Dylan Paulus

August 17, 2017 JavascriptFrontendReact

Introduction to Higher Order Components


Think of Higher Order Components (HOC) like Pacman. As Pacman consumes his smaller looking dot counterparts, Pacman gains superpower abilities. Like ghost eating! HOC's work similarly... minus ghosts. A HOC consumes a base component, applies some new ability or super power, then spits out a new modified base component. To help show the power of HOC's, lets create one that does a simple check. If a component doesn't have children, show an empty component. When children are present, we'll display them.


First, lets define our base component.

function Hello(props) {
  return <div>Hello, {props.children}!</div>;

Before jumping straight into the HOC, what are we trying to achieve? We want to pass our <Hello /> component into some function, lets call it withEmptyState(), which creates and returns a new component. This new component will either: show <Hello /> if the new component has children, or will return null.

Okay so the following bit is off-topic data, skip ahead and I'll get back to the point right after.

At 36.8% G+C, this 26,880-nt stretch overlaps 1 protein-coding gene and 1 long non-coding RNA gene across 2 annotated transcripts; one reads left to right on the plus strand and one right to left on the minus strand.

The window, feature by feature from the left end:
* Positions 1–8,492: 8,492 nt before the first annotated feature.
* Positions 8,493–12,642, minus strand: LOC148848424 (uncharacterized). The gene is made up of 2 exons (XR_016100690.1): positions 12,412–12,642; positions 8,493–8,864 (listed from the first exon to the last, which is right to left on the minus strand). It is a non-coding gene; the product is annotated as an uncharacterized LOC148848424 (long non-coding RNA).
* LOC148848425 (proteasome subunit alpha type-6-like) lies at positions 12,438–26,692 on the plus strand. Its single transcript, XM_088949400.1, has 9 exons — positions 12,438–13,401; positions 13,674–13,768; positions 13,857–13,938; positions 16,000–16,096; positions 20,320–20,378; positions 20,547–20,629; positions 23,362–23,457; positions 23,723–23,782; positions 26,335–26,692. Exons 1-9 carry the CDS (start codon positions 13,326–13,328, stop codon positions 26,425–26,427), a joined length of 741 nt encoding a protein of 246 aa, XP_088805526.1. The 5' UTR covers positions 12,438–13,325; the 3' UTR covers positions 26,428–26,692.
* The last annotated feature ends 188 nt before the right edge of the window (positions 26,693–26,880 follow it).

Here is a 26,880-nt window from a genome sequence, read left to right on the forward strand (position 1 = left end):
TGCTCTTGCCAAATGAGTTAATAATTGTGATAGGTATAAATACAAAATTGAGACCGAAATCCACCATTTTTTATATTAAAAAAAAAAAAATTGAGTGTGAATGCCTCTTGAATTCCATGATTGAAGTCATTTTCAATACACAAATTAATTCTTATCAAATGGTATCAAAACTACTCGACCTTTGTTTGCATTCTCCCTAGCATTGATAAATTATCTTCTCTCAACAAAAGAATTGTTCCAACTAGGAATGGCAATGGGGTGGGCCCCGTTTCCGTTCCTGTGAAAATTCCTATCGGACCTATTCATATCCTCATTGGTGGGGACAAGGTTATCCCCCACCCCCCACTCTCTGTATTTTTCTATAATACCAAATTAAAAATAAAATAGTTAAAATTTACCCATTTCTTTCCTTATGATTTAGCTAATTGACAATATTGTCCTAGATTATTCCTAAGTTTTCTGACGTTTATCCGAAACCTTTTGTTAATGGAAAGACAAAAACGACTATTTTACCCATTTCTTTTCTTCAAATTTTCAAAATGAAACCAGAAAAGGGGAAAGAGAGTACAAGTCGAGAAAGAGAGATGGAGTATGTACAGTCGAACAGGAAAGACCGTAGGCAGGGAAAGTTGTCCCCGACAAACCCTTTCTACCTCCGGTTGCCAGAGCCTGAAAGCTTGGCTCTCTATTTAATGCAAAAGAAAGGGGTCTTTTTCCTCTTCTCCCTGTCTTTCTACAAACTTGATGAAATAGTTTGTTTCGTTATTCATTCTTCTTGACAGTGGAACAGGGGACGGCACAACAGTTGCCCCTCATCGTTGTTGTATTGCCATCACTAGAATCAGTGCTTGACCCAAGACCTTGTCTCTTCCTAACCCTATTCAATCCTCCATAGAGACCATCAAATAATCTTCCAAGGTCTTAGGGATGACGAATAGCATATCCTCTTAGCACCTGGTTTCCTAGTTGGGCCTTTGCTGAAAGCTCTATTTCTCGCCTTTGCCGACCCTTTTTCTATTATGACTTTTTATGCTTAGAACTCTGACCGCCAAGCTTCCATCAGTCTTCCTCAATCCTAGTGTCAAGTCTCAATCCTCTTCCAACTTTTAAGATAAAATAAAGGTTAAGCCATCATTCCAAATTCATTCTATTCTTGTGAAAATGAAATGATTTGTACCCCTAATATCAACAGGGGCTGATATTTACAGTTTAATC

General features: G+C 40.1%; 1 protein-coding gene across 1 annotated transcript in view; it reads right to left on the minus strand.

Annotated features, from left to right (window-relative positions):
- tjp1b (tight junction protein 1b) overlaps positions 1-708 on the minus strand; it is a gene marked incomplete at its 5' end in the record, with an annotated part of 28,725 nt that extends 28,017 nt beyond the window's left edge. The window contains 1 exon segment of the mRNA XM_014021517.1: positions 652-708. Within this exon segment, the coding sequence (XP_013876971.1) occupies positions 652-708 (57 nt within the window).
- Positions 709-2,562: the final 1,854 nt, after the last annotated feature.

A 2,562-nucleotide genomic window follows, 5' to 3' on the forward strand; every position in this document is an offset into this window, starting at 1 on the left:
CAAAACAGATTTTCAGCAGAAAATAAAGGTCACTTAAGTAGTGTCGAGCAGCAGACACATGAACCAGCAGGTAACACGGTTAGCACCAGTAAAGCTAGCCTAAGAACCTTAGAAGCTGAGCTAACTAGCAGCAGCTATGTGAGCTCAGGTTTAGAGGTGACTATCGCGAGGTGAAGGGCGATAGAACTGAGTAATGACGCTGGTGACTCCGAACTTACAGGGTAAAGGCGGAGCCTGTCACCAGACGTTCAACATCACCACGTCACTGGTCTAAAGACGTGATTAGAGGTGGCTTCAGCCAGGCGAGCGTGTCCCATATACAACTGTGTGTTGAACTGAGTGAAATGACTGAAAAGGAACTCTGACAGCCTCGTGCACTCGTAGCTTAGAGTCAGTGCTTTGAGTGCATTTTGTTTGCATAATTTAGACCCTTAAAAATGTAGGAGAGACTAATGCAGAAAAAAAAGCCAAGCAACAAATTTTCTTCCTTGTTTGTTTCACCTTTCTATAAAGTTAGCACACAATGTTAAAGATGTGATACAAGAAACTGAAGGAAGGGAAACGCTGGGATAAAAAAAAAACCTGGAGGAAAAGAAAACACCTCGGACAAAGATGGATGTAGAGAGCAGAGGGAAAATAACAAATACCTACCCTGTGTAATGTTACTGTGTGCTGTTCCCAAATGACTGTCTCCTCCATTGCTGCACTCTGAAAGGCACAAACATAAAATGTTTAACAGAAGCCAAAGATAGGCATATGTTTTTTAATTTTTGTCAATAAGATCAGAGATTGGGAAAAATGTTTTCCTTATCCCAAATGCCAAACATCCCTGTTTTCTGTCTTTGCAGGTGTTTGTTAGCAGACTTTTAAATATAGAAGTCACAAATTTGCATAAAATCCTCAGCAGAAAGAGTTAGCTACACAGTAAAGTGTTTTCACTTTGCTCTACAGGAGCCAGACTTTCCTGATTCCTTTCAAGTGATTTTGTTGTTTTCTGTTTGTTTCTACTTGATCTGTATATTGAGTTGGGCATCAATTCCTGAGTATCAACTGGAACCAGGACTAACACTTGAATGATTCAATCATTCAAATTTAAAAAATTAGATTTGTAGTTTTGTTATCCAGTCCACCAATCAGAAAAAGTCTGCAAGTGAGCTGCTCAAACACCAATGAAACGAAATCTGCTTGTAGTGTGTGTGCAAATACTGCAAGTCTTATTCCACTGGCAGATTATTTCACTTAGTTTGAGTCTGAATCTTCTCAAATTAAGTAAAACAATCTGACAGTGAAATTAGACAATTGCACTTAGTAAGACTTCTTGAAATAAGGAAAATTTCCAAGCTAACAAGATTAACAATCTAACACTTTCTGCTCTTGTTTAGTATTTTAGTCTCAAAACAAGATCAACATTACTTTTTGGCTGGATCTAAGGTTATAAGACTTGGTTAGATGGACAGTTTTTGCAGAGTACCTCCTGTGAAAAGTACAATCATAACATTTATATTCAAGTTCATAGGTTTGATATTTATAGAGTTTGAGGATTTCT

function withEmptyState(component) {
  return function(props) {
    // Start new stateless functional component
    if (props.children) {
      return component(props);

    return null;

Pretty simple, but extremely powerful! All this function does is take a component, then returns a new stateless functional component. Inside, we check the props. Does this component have children? If yes, return our originally passed in component using our new component's props (We'll see how this ties in soon). If no children exist, don't render anything.

But how would I use withEmptyState?

const HOC = withEmptyState(Hello);

class MyContainer extends React.Component {
  render() {
    return (
        HOC 1: <HOC />
        <hr />
        HOC 2: <HOC>WORLD!</HOC>

Our first instance of <HOC /> wouldn't render anything, as we haven't gave it children.

The second <HOC>WORLD!</HOC> would render our <Hello> component; we would see "Hello, WORLD!".

The End

Higher Order Components allow us to separate common functionality into their own functions, so we don't have to add duplication between components. They also allow us to decouple functionality!